At our primary there is a dedicated IT teachers but not one for PE. Sports resource comes from outside and is paid for by PTA or parents directly. I run cricket coaching sessions for a local club, I offer to run taster sessions but the schools are too busy (not all their fault). I like the objective Rebecca Adlington has set but she is fighting a system of H&S, cost and time restraints away from the desk, I wish her all the best.

    Basically clubs and volunteers need more support than ever to supplement a woeful underinvestment (mainly time and activity skills) in the early years school system.

  • rate this
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    Comment number 2.

    Sorry to add:

    Primary schools prepare children for secondary school life this should include sport so they have the necessary skills, coordination and games understanding. Otherwise PE will always be a chore, miss a way to integrate with others and be avoided by many.

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    Comment number 3.

    Hi Eleanor,
    I think it really depends on being in the right school at the right time. My sons attend a smallish village school - 200 pupils. The Year 4 teacher is a fantastic advocate for sport and as a result they do loads! My 10 year old this week had an inter-school indoor athletics meeting Monday, football training after school today and a football match on Thursday after school. He will also do lacrosse at school today as well as standard lessons. My 7 year old has PE twice a week and for the last four Monday's has also had an hour long tag session with the captain of our local rugby club first team. There will also be inter-school tag tournaments (supported by Sarries), inter-school outdoor athletics, as well netball, cricket and rounders.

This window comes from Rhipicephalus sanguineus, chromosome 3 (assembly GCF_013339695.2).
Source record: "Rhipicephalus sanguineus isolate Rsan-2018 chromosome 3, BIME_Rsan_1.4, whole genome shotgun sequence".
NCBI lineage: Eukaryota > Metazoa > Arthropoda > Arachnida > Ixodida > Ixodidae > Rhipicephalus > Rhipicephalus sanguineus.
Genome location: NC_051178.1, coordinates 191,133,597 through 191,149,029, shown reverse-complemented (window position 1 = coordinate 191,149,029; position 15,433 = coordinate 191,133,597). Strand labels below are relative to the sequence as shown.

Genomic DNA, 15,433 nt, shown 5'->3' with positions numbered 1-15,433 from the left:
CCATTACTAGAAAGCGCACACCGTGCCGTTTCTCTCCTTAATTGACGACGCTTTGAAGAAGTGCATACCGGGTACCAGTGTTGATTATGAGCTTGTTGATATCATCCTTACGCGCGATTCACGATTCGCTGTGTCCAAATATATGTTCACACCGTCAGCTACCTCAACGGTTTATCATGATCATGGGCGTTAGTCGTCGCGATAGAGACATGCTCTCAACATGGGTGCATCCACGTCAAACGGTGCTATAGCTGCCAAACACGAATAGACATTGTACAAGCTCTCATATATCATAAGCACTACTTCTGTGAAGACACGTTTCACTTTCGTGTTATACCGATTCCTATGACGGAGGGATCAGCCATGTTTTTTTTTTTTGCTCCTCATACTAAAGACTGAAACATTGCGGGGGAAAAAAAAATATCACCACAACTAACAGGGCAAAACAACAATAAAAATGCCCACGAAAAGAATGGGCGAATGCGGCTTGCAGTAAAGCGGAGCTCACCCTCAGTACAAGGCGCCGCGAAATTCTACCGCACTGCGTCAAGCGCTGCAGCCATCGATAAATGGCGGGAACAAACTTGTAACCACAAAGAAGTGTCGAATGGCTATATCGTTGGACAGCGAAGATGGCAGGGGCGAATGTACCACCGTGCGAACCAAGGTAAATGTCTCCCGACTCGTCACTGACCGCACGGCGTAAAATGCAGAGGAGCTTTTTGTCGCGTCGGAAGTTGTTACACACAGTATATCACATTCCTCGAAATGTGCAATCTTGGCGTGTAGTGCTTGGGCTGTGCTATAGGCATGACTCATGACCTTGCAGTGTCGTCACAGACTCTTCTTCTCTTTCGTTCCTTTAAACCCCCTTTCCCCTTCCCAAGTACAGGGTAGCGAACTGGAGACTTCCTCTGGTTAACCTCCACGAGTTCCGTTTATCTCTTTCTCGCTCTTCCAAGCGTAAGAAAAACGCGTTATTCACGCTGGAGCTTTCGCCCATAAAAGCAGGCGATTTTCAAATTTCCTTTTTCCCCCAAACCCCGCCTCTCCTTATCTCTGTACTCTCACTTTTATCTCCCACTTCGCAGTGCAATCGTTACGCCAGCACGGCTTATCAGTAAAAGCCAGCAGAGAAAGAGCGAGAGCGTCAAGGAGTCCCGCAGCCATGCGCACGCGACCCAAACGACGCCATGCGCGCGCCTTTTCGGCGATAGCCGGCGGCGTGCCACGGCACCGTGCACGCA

However, if the lovely Mr Martin wasn't a teacher at our school, I have no idea if sport would be driven on in the way it is now.
    Of course, parents have to have a big impact on whether their children are fit and healthy but not all children are lucky enough to have parents who are willing or able to ferry them around all over the place and cope with the associated costs that goes with that. That is why school sport is key so that every child has a chance!

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    Comment number 4.

    The PE teachers at my son's grammar school are not prepared to put in any more than the bare minimum of effort. Fixtures and training sessions are cancelled for no apparent reason. F you are not in the first team at a given sport then there are few opportunities to participate in team sports. Contrast this to the public school system where there is ample opportunity to participate. Maths teachers run sports teams and there are 3 or 4 teams playing regularly at each year group

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    Comment number 5.

    Eleanor
    I am a Primary School Teacher. Two points.
    1) PE lessons often get sidelined because of either the weather or alternative use of the only hall.
    2) Most teachers are not PE specialists and we bumble along doing our best - but this is not really good enough.
    ALL schools shoud have funded specialist PE teachers - small schools could share - and until this happens things will always be patchy.
    I did write to Mr Cameron last year to this effect but it was passed to the Education minister and all I got was a blah blah sort of reply.